Not Here… Yet
Via Jay Nordlinger comes what we can only hope is not a vision of Rhode Island’s future:
French teachers hurled shoes and other objects at police Monday to protest President Nicolas Sarkozy’s high school reforms, prompting police to respond with tear gas.
France’s leading teachers’ unions demonstrated in the western city of Saint-Lo at a cultural center before Sarkozy gave a New Year’s address to education officials. Protesters and police exchanged blows, and one store window was smashed. No arrests or injuries were immediately reported.
Major unions refused to attend the president’s speech because they oppose the government’s education reforms.
Sarkozy’s government wants to modernize the education system to make French students better prepared for the job market. But the government is also seeking to cut costs and bureaucracy across several sectors. The education reform includes changes to high school curricula but also job cuts among administrators and teachers’ aides.
Where teachers behave thus, teenagers racking up hundred-million-dollars in riot damages cannot be far behind. Nordlinger opens up his Impromptus column (which is structured like a blog) with an appropriate musing:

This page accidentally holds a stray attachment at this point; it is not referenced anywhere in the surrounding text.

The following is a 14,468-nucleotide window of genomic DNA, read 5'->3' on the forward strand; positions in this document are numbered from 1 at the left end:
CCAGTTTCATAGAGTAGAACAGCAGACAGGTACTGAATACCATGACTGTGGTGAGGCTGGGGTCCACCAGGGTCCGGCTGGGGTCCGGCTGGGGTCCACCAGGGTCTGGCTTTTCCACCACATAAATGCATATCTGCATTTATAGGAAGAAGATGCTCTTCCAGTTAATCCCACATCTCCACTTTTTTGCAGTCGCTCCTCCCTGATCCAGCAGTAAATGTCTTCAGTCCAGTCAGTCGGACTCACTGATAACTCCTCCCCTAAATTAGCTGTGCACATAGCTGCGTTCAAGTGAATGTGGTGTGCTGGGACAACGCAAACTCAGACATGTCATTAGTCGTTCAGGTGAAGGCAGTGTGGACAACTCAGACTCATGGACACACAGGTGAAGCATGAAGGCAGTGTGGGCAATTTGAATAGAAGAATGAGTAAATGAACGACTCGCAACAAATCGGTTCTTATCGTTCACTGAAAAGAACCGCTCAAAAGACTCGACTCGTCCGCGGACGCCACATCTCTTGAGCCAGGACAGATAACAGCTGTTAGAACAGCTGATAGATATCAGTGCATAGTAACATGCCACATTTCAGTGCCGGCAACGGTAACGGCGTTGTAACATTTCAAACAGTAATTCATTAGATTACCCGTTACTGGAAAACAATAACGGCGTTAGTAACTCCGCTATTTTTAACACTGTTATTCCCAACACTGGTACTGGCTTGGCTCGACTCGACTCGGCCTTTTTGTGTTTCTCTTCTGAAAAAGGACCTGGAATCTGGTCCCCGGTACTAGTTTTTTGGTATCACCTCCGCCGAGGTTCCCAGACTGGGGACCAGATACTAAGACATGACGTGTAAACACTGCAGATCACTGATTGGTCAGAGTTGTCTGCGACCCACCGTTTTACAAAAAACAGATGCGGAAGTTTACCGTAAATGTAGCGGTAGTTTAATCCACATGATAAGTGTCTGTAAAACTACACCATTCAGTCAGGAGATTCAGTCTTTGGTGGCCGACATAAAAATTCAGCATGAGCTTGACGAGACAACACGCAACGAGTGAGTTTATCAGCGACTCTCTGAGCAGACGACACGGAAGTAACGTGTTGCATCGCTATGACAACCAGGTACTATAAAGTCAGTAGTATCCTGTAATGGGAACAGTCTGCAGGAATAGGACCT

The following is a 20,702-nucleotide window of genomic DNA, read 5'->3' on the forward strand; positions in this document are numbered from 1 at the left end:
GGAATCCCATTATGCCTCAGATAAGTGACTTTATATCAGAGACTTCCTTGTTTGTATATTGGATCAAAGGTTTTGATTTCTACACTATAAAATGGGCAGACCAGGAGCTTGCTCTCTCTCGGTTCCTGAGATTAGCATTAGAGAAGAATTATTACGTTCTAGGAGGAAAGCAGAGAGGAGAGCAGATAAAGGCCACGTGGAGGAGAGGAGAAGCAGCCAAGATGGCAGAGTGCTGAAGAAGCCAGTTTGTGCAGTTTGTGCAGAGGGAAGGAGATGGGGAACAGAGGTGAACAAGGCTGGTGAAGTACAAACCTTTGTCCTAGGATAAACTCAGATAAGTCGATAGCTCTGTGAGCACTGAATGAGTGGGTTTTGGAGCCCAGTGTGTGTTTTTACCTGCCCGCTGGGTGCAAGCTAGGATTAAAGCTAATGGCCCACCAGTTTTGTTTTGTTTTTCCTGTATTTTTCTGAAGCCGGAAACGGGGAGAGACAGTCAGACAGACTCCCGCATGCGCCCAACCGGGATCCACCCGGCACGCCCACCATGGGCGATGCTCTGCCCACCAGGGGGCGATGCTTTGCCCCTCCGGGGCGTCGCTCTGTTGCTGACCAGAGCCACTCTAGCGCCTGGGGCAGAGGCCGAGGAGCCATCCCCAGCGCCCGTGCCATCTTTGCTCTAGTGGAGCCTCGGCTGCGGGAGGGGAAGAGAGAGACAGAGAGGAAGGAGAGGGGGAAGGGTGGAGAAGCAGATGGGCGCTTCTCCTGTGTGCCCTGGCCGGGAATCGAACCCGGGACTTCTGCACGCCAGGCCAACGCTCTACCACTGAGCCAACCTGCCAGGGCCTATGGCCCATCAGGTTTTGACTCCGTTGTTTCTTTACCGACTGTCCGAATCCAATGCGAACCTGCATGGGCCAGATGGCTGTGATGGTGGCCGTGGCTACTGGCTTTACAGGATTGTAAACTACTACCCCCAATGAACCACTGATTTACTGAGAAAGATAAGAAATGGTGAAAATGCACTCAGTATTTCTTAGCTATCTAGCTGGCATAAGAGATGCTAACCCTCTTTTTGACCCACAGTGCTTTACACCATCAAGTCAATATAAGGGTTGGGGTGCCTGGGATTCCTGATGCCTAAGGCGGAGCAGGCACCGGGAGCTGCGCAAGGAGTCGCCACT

It seems to me that the Left has won: utterly and decisively. What I mean is, the Saturday Night Live, Jon Stewart, Bill Maher mentality has prevailed. They decide what a person’s image is, and those images stick. They are the ones who say that Cheney’s a monster, W.’s stupid, and Palin’s a bimbo. And the country, apparently, follows. …
What are the shaping institutions of American life? The news media. Entertainment television. The movies. Popular music. The schools, K through grad school. In whose hands are those institutions? In what areas do conservatives predominate? Country music, NASCAR, some churches? (Talk radio too, I suppose — no wonder so many on the left want to shut it down.)
As to Jay’s question about areas in which conservatives “predominate,” I’d offer the small — but important — addition of comprehending reality.